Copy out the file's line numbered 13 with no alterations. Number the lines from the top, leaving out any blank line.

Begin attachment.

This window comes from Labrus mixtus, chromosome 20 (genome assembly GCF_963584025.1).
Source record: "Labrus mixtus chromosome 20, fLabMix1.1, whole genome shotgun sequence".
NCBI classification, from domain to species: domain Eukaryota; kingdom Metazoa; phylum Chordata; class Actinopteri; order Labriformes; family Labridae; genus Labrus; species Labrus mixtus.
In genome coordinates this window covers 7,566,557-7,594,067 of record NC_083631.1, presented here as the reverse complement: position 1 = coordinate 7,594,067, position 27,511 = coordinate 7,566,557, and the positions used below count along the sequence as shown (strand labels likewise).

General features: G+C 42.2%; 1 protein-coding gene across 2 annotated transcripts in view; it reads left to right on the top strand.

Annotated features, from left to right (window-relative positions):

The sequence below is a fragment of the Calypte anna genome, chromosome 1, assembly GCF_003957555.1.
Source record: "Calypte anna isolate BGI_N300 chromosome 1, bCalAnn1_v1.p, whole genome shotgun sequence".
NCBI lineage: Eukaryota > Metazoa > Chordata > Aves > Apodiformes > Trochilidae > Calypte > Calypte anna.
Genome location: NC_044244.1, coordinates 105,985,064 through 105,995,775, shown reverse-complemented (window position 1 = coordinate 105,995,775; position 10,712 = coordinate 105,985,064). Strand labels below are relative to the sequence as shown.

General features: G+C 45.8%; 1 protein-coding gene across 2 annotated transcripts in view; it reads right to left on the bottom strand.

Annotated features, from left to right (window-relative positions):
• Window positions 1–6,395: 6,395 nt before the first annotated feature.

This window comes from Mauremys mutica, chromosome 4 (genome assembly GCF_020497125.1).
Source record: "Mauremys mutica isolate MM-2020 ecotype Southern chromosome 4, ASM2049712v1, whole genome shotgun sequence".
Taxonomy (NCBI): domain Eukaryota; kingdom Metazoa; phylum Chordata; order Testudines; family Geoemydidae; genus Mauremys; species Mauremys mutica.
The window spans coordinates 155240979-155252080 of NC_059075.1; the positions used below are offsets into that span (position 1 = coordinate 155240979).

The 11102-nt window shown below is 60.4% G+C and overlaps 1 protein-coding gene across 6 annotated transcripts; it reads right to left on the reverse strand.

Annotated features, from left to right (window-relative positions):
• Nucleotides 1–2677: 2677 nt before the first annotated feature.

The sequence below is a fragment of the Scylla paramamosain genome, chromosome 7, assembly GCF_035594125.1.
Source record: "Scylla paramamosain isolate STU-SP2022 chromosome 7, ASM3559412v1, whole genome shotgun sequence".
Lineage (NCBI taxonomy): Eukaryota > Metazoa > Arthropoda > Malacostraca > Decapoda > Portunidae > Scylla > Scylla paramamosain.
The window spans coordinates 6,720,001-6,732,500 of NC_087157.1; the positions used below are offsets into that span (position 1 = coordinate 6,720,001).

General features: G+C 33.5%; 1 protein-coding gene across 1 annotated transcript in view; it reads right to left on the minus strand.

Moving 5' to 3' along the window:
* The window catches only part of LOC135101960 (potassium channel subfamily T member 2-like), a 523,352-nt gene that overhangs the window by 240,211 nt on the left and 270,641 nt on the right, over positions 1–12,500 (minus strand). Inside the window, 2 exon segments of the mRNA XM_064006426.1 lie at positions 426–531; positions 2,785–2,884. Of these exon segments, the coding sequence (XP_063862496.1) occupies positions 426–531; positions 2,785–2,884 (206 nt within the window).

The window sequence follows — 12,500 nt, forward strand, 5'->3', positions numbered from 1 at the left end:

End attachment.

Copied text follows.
• Window positions 1–6,395: 6,395 nt before the first annotated feature.